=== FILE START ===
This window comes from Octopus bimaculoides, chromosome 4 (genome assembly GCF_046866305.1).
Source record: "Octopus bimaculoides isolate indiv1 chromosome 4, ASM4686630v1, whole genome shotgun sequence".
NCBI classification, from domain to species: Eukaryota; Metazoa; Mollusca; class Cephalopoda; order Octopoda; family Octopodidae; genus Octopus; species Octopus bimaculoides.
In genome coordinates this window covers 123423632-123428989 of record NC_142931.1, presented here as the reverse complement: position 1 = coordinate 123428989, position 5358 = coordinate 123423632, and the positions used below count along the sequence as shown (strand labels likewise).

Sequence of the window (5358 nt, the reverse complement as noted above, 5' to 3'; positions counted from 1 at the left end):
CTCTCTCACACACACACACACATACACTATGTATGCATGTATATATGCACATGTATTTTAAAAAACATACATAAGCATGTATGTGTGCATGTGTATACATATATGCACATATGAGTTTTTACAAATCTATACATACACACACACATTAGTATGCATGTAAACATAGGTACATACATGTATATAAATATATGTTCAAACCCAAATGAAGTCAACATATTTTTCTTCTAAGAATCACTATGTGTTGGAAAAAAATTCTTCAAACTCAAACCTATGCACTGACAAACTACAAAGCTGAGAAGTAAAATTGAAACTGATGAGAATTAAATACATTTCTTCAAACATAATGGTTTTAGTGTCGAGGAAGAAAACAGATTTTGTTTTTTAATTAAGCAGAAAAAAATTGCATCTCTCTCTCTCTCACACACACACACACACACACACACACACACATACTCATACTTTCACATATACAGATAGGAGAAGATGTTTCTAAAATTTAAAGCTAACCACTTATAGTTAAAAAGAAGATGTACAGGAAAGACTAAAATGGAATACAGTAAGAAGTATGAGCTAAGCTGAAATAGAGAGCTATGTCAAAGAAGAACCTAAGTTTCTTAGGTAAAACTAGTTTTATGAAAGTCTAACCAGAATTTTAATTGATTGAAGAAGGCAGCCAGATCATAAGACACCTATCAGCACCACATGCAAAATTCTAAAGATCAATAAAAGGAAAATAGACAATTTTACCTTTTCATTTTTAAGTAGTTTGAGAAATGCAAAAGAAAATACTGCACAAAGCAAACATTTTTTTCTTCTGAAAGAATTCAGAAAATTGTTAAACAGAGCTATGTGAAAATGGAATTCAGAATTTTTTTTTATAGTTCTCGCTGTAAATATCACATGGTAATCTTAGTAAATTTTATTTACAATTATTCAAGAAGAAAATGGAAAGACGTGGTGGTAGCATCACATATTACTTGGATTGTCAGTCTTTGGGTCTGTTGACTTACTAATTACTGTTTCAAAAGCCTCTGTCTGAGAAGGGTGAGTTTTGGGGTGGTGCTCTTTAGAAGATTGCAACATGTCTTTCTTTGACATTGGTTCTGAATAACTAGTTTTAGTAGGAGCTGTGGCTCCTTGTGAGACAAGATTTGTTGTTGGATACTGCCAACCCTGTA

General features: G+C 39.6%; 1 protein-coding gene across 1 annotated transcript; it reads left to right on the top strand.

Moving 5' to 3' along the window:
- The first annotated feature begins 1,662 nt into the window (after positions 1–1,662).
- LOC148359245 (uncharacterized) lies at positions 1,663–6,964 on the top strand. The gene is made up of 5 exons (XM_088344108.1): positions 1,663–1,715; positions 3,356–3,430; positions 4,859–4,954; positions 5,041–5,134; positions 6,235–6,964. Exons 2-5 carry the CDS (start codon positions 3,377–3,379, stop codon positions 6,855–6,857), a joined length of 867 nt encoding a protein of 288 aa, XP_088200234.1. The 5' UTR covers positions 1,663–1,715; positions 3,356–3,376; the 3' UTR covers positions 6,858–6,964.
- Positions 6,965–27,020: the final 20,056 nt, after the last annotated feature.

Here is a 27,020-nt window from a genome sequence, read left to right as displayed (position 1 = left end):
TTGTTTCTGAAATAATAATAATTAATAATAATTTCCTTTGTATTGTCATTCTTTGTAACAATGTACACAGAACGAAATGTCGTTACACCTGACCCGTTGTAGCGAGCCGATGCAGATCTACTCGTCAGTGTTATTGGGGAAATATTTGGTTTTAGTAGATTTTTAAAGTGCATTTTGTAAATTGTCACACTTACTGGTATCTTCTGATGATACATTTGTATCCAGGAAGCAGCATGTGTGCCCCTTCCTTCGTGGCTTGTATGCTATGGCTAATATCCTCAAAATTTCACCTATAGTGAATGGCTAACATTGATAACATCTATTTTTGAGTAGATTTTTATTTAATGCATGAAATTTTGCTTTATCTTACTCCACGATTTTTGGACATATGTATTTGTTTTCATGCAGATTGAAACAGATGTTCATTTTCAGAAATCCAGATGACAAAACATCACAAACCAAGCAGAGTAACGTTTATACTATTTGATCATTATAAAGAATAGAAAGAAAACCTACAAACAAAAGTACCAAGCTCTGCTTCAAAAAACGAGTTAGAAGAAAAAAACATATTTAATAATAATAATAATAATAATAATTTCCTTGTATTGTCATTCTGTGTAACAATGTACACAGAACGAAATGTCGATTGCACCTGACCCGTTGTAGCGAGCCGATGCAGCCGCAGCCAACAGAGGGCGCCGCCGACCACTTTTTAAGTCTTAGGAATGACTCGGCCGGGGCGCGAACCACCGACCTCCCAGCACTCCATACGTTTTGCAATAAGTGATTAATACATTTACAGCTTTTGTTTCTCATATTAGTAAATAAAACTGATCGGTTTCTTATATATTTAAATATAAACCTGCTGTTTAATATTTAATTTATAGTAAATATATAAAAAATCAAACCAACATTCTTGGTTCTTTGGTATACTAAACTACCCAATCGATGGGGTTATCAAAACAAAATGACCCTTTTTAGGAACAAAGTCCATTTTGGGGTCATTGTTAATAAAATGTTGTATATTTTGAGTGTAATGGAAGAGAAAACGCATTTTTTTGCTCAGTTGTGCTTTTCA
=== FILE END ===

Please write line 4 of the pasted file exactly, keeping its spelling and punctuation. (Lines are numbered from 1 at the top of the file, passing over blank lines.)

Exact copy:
In genome coordinates this window covers 123423632-123428989 of record NC_142931.1, presented here as the reverse complement: position 1 = coordinate 123428989, position 5358 = coordinate 123423632, and the positions used below count along the sequence as shown (strand labels likewise).